The best fashion blogs don't just give you incredible style advice—they give you inspiration. Fashion blogs engage you in interesting content and provide new ideas on the subject of fashion and the surrounding creative world. Sure, everyone wants great outfit ideas for their saved Instagram section and dream wardrobes, but fashion isn't just about looking perfect. It can be an expression of who you are and how you want to represent yourself in the world. Now, if that's a little too deep for you, fear not. Our roundup of the best fashion blogs is a mix of serious and lighthearted takes on style.

Internet technology such as online retailers and social media platforms have given way for trends to be identified, marketed and sold immediately.[36] Styles and trends are easily conveyed online to attract the trendsetters. Posts on Instagram or Facebook can easily increase awareness about new trends in fashion, which subsequently may create high demand for specific items or brands,[37] new "buy now button" technology can link these styles with direct sales.
Why you should follow: High fashion can sometimes seem like it's out of reach. While the likes of Chanel and Gucci will always hold a place in our hearts (and most bloggers' closets), sometimes it's great to know how to shop without spending a fortune. Alex Stedman of The Frugality constantly proves that the high street offers incredible pieces that look super expensive (such as this jumper from M&S).
Today, people in rich countries are linked to people in poor countries through the commoditization and consumption of what is called fashion. People work long hours in one area of the globe to produce things that people in another part of the globe are anxious to consume. An example of this is the chain of production and consumption of Nike shoes, which are produced in Taiwan and then purchased in North America. At the production end, there is nation-building a hard working ideology that leads people to produce and entices people to consume with a vast amount of goods for the offering[clarification needed]. Commodities are no longer just utilitarian but are fashionable, be they running shoes or sweat suits.[65]
You hit up your friends for help. For example, when I did a site redesign a few year ago, I asked for help with the overall color and feel. I told them I’d do the work, I just needed their opinion. My friend helped me perfect the site’s color scheme and the feel of the layout. Also told me stuff like “that image needs to be sharper…don’t resize, save in the right format, etc.”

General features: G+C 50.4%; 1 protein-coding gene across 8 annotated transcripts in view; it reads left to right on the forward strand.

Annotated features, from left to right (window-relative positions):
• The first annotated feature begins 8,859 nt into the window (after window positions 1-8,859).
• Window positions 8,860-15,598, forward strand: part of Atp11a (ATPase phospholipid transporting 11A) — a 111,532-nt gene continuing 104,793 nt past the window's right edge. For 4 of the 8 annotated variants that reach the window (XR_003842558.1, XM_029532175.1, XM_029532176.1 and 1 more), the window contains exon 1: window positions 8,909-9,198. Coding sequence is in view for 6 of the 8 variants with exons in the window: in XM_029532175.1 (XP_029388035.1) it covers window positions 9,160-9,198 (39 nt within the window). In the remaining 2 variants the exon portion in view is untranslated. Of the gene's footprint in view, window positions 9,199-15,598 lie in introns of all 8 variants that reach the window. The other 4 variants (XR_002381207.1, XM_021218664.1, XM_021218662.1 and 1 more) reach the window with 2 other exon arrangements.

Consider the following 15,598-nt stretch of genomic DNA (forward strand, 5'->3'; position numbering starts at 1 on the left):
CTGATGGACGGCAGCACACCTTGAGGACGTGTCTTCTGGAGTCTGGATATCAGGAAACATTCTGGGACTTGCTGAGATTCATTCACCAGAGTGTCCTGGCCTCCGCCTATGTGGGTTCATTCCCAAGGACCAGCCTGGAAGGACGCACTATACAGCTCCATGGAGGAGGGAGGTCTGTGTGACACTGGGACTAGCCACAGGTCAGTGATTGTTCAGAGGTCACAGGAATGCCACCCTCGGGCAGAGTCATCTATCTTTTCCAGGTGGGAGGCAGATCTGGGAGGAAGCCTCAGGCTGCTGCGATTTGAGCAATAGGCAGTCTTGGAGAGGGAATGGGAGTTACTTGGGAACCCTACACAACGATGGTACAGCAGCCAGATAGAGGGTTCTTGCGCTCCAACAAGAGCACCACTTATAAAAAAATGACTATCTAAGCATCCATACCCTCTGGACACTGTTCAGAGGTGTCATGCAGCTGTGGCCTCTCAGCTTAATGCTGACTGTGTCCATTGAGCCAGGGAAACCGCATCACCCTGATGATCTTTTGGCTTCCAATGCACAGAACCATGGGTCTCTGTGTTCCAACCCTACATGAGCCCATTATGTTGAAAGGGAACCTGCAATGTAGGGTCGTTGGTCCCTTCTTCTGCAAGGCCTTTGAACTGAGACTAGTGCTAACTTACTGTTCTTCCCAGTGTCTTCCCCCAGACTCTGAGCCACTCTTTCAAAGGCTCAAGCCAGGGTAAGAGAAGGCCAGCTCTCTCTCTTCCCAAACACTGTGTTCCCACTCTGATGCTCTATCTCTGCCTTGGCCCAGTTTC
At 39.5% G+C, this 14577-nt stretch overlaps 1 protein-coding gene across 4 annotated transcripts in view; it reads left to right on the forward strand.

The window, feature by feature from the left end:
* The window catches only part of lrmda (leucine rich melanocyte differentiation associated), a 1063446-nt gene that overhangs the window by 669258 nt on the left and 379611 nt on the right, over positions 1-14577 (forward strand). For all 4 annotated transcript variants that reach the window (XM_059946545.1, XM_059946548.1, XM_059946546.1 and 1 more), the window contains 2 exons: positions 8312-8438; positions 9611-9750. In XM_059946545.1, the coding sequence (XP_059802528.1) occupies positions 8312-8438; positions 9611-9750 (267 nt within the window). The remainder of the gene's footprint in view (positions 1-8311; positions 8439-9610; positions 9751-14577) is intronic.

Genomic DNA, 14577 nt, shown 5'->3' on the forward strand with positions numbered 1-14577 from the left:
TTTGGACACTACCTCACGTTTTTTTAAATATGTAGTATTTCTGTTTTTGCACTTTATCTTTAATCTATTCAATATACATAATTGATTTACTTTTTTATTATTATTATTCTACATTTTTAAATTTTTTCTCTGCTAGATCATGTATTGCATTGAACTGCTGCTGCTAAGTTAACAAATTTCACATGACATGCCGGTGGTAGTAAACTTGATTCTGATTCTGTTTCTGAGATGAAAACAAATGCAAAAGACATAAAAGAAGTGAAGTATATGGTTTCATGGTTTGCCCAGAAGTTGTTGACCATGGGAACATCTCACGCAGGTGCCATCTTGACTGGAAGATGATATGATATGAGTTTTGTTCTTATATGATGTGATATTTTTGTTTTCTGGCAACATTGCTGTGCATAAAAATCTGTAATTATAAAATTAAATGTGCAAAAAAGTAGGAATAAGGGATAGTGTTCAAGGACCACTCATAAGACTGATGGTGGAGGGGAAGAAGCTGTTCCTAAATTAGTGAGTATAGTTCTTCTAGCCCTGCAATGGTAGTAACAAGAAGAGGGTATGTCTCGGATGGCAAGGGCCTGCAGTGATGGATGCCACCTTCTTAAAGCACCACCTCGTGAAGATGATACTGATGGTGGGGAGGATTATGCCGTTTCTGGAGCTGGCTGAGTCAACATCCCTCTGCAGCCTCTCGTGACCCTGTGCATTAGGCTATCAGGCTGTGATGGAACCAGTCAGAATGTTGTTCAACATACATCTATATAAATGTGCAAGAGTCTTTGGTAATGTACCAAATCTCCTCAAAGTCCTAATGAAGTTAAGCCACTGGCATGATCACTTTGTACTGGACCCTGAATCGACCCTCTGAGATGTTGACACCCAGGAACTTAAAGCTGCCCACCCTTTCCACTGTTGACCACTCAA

The fashion industry is seeing how 3D printing technology has influenced designers such as Iris Van Herpen and Kimberly Ovitz. These designers have been heavily experimenting and developing 3D printed couture pieces. As the technology grows, the 3D printers will become more accessible to designers and eventually consumers, which could potentially shape the fashion industry entirely.
Wow, Ramsay, thank you again. This is massive! I always have my domain for 5 years and I just parked it. And because I have always pushed back on making it big, I never really paid for webhosting. It has always been with blogspot (I know!) Reading this makes me realize I had 5 years trying to find my voice as a blogger, 5 years of finding that voice and 5 years of, well, maybe wasting my time when I could’ve done a lot better. So thank you, this is like a wake up call.
Why you should follow: Corsica native and veteran fashion blogger Garance Doré began her blog in 2006 primarily as a place to showcase her skills as a fashion illustrator. Her blog's function quickly turned from showcasing her art and photography to writing about fashion and beauty. This is a great place to discover classic fashion with a French twist.
Even though they are often used together, the term fashion differs from clothes and costume, where the first describes the material and technical garment, whereas the second has been relegated to special senses like fancy-dress or masquerade wear. Fashion instead describes the social and temporal system that "activates" dress as a social signifier in a certain time and context. Philosopher Georgio Agamben connects fashion to the current intensity of the qualitative moment, to the temporal aspect the Greek called kairos, whereas clothes belong to the quantitative, to what the Greek called chronos.[4]